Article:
Childhood memories come flooding back – memories of a little boy running across the forest floor with a black panther in tow –  as I sit in the dark theater and anticipate the start of the movie that extolled the timeless masterpiece of Rudyard Kipling’s genius. Despite the fact that so much of it is computer generated imagery, ‘The Jungle Book’ never once fails to enchant the viewer through its 3D wonder, capturing the minuscule details of the South Indian Jungle, the superbly crafted landscapes making you drop your jaw in awe. You are glued to the screen from the moment you see Mowgli running along the lengths of  towering tree branches, playfully chased by his adopted wolf-family. As the plot unrolls, the beauty of its simplicity was striking  as the defamed ( and his face, obviously mangled) tiger wishes to prevail as the ultimate King of the animal kingdom and is threatened by the ‘Man Cub’ in their midst. Be prepared to grip those armrests tighter as the movie bears you along a tide of amazement and nail-biting action , transporting you along the vast expanses of the Western Ghats (with their thundering waterfalls, roaring rivers and majestic mountains in all their glory), climaxing in an action packed battle over the blazing fire brought about by the man who encroached upon their previously peaceful kingdom.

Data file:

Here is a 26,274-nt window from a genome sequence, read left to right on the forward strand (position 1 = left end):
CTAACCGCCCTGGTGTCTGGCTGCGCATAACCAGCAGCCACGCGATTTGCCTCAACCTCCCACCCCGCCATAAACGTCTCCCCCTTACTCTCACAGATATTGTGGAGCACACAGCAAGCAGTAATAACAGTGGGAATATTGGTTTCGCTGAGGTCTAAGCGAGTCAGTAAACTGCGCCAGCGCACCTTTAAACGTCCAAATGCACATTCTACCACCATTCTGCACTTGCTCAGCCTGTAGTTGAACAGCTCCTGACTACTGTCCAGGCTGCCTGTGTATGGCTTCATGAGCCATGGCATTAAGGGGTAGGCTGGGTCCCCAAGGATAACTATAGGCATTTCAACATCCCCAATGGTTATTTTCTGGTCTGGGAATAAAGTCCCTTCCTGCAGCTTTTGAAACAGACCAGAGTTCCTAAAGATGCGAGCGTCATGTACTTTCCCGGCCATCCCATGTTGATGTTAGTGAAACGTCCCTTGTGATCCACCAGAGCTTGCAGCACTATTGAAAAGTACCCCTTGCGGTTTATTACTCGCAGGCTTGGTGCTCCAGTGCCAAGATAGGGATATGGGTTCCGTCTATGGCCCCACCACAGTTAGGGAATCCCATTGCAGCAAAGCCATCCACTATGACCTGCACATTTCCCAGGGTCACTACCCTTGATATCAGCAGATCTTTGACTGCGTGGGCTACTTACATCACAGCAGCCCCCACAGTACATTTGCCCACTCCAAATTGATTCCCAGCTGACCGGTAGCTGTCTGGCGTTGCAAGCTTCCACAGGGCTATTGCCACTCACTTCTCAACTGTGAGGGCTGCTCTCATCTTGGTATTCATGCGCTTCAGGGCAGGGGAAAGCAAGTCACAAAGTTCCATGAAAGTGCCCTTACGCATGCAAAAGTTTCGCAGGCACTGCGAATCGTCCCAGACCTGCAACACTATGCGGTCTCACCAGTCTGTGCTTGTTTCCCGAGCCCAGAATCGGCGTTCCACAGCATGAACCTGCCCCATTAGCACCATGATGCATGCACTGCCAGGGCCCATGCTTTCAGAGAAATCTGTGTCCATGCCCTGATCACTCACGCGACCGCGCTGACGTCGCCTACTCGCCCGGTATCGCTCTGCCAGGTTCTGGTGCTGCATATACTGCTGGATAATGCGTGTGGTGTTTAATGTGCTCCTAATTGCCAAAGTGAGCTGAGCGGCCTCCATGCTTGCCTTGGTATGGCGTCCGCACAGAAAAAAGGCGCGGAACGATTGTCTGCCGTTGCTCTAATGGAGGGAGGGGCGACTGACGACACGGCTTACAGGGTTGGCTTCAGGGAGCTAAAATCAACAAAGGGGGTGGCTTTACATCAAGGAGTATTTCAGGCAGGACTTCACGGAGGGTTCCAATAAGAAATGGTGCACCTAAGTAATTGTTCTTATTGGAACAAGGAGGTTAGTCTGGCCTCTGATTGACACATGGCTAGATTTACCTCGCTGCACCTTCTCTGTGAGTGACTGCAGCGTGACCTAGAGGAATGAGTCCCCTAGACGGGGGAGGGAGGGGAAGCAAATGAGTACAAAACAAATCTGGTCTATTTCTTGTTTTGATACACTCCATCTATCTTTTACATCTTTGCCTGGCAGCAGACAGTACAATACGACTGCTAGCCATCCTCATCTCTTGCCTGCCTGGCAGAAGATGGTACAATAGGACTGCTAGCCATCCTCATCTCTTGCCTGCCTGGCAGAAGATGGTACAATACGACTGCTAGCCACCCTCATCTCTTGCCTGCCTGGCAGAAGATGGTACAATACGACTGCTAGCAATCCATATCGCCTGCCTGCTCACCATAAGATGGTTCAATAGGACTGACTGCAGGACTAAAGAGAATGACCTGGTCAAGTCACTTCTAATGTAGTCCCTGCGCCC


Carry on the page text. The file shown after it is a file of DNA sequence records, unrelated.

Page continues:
The initial spell of a realistic jungle is somewhat broken when Bhageera (the black panther) utters his first words to rebuke Mowgli on not being able to keep up with his wolf-brothers. As an argument ensues about the boy not being able to tell a dead tree from a living one, the viewer finds herself  more at ease to see that Mowgli does have friends who have educated him on the ways of the jungle, who have protected him and taken him in as one of their own. The breathtaking scenery (albeit being a little too much in place and perfect) is indeed a constant distraction as you become one with the jungle world, where animals have their laws, feuds break out and truces are called. The heartbreaks of leaving home, a mother’s words of undying love (in this case, his wolf-mother’s) and the cries of his little brother Grey are very much as real as those experienced in the human kingdom. As Mowgli begins the inevitable journey out of the jungle to join his own kind in order to appease Sher Khan, the jungle once again shows us the hurdles that one must overcome. Unheralded rains and landslides, followed by what can only be described as a horrifying stampede of wild buffaloes puts Mowgli’s life at risk yet again as the grandiose mountains calmly stand around them. But he triumphs to meet with a few other furry friends along the way- this time a sluggish, slightly conniving, yet good-hearted brown bear – Baloo. Songs and river dances follow, as picture perfect canopied forest stands above, harboring multi colored flowering plants pleasing the viewer’s eye. After stumbling upon a few more distractions in the forms of a despot Orangutan and a hypnotizing snake, Mowgli manages to reach the human establishment.